Ferocactus glaucescens can be a very neat, compact and attractive addition to any collection. This Blue Barrel Cactus can reach up to 22 inches tall (55 cm), 20 inches across (50 cm)

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Ferocactus glaucescens

FamilyCactaceae (Cactus Family)

Scientific nameFerocactus glaucescens (DC.) Britton & Rose

Etymology:

OriginEastern central MexicoHidalgo (Meztitlan, Toliman and Jacala)

Conservation status: Listed in CITES appendix 2.

Habitatnative to the limestone hills of HidalgoMexicoThis species is found within the numerous limestone hills and boulders at several locations in the state of HidalgoMexico. It has been noted to favor the more northern slopes, and the plants are well associated with the rocky, juniper woodland community, up to around 1200 m in elevation.

Common English Namesglaucous barrel cactusBlue Barrel Cactus

SynonymsBisnaga glaucescens; Echinocactus glaucescens; Echinocactus pfeifferi; Ferocactus pfeifferi



 

]Picture was taken from cactus-art.biz

 

Ferocactus glaucescens from my collection

The glaucous (blue grey-green) appearance of this barrel with the nice light golden spines makes it very easy to identify.

This Ferocactus stands out from the other species. The spines are rather neatly distributed, and the unusual-looking white fruits are unmistakable. Though it can reach over 45 cm in diameter. It can be a very neat, compact and attractive addition to any collection.

Description: It is a spherical or cyclindrical cactus growing to 60 cm (24 in) in diameter, with long yellow spines and yellow flowers in summer.Solitary or basally suckering, barrel cactus. Multiple heads are produced as the plant ages and can form a very large mound.

Stem:. Glaucous grey, up to 55 cm in height50 cm in diameter. Globular depressed at the apex, it becomes shortly columnar as it ages.

Roots:

Ribs: 11 to 15

Areoles:

Spines: 

Radial spines: 6 or 7, 2.5-4 cm long, straight, light yellow.

Central spine(s): 0 or 1, very similar to the radials.

Roots:

Flowers: Lemon yellow, funnel-shaped, 3-4 cm in diameter. The tepals are oblong, lanceolate, silky, shining the margins are finely fringed. Stamen, style and stigma are yellow. Stigma lobes: 12-15.

Bloom time:. Late spring and summer. The flowers last a very long time. The plants start flowering when about 13 cm in diameter.

Fruit: White, 2 cm long with the remnants of the flowers attached.

Seeds:

Sun ExposureSun to Partial Shade

Recommended Temperature Zone: USDA Zone 9b: to -3.8 °C (25 °F); USDA Zone 10a: to -1.1 °C (30 °F); USDA Zone 10b: to 1.7 °C (35 °F); USDA Zone 11: above 4.5 °C (40 °F)

Frost Tolerance: Will take some frost

Heat Tolerance: 

Minimum Avg. Temperature: 50°F (10°C)

Soil pH requirements:

6.1 to 6.5 (mildly acidic)
6.6 to 7.5 (neutral)
7.6 to 7.8 (mildly alkaline)

Watering Needs:

Cultivation: Plants are slow growing to start, but are easy to grow and require little care once they have reached a nice flowering size. F. glaucescens is suited for any rich, well drained soil in full sun, through-out the year. Pot culture: It grows best in a fairly roomy, well-drained container filled with a porous cactus soil mixture that doesn't contain too much humus.  To insure robust plants, water and fertilize during the aestival growth cycle.  This plant needs plenty of water (indicatively, about once a week) But it's necessary to avoid wetting the bodies of these plants while they are in sunlight. A wet cactus in the sun light can cause sun burning which can lead to scars, or even fungal infections and death.  In winter keep completely dry at 10°C.  This usually aids in maintaining a healthier plant, but it can tolerate sporadic light frost.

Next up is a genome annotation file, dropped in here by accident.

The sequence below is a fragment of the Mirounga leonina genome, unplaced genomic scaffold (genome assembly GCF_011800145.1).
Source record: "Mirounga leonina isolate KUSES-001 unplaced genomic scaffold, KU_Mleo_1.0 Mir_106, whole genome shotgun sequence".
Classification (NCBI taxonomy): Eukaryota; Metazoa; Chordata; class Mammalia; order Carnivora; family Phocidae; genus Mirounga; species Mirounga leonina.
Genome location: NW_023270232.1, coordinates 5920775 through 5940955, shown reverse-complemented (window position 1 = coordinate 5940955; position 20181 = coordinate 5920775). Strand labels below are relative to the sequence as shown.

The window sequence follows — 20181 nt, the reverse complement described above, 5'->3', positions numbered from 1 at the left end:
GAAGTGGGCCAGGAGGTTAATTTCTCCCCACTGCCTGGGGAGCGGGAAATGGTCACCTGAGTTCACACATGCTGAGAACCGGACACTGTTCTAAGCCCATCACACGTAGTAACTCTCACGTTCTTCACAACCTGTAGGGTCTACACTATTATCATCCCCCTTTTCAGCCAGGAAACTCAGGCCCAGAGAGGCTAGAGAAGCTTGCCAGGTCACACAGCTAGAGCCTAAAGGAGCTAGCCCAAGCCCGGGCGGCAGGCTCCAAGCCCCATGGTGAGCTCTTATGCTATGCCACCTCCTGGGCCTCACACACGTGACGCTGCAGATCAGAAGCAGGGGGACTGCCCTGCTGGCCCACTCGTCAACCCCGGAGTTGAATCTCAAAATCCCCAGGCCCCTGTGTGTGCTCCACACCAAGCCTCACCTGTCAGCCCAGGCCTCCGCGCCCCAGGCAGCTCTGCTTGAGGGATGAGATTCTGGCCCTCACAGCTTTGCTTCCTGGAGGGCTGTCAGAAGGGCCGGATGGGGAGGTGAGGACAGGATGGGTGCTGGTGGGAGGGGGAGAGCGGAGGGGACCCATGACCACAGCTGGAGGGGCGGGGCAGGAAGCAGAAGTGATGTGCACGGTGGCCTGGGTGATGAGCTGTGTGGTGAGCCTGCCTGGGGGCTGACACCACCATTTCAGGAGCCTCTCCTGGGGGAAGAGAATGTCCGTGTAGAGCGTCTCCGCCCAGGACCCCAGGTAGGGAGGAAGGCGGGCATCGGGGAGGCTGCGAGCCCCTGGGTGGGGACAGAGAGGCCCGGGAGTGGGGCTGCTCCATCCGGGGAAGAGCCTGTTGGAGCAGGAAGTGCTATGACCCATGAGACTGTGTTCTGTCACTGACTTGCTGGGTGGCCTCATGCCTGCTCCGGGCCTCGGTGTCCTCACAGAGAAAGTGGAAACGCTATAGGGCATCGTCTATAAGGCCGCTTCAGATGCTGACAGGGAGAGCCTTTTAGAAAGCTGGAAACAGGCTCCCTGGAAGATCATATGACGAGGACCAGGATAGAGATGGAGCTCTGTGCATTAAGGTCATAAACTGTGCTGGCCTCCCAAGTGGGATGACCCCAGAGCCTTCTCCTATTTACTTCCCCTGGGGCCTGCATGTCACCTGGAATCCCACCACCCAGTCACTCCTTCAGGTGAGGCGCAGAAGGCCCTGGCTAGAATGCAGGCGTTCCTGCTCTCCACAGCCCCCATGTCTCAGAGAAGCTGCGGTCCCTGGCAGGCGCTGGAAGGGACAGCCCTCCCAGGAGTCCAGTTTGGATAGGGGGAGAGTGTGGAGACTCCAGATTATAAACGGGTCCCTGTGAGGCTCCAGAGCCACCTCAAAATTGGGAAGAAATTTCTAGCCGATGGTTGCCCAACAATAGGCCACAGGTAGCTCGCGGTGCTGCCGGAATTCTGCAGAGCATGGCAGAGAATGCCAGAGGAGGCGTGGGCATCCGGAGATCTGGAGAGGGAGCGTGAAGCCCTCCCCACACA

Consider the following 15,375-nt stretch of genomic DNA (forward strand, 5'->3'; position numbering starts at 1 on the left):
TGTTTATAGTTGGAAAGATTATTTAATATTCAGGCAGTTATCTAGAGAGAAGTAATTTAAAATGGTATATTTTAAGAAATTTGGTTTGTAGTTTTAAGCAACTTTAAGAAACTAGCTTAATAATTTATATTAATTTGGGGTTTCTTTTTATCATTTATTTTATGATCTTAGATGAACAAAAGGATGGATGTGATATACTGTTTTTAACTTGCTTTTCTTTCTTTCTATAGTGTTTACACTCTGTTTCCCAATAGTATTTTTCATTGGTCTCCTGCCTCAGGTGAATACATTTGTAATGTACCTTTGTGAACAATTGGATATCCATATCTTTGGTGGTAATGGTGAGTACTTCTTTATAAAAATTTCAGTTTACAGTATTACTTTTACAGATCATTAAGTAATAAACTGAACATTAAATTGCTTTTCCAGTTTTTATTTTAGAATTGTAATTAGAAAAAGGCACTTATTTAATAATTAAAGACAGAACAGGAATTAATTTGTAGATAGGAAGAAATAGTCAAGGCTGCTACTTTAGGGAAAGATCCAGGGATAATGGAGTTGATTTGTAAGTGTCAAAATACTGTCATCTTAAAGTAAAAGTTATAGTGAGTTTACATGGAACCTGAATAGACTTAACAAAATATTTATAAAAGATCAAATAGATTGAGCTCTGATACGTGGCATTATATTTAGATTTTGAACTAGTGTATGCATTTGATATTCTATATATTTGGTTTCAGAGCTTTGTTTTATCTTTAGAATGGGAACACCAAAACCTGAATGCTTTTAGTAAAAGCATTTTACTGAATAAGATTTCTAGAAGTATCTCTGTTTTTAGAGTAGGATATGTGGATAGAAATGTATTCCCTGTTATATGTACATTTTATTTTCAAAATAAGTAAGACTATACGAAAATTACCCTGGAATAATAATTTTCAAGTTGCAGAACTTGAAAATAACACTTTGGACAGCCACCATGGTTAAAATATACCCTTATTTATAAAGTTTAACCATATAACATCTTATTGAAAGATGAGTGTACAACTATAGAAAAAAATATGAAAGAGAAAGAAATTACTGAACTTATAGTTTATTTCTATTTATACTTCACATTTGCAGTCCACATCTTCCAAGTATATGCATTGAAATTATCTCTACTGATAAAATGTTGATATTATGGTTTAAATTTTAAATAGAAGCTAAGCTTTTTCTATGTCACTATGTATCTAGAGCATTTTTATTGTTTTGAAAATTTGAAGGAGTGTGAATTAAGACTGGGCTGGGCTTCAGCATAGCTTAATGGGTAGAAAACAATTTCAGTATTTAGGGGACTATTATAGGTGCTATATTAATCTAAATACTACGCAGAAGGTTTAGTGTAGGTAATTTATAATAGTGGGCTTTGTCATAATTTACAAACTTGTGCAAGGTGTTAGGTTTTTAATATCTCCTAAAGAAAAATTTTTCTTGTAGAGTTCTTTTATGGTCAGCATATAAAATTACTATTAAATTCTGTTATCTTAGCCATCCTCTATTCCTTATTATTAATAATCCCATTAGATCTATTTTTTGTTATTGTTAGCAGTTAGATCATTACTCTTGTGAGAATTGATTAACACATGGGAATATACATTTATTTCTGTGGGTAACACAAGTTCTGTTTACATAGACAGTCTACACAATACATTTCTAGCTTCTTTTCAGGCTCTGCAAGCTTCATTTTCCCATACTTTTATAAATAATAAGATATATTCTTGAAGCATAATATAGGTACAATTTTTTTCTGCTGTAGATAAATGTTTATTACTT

Propagation: Seeds are the typical way of reproducing. These cacti will easily grow from seeds and some from cuttings. Seeds can be sown in the spring or summer in well-drained pots of soil for cacti Sow the seeds thinly on top. Cover them with a bit of fine quartz grit. Moisten and lay a piece of glass across the top. The pots should be set in a warm greenhouse until they start to sprout, after which the glass should be progressively removed so they can receive full light and air.  It isn't good to keep the glass over the seedlings. The  well developed seedlings can be planted separately in small pots. 

Cuttings made from pieces of the stem of any size can be detached and laid aside for a few days to allow a protective "skin" to form over the cut. They can then be planted in pots. Place them in a spot where they'll receive sun, and do not water until the soil becomes fairly dry. After a while the soil can be moistened regularly, but never kept constantly saturated.

Notes: It has gained the Royal Horticultural Society's Award of Garden Merit.[1]

To qualify for an AGM, a plant: must be available; must be of outstanding excellence for garden decoration or use; must be of good constitution; must not require highly specialist growing conditions or care; must not be particularly susceptible to any pest or disease; must not be subject to an unreasonable degree of reversion


 

Ferocactus glaucescens Blue Barrel Cactus

This Ferocactus stands out from the other species. The spines are rather neatly distributed, and the unusual-looking white fruits are unmistakable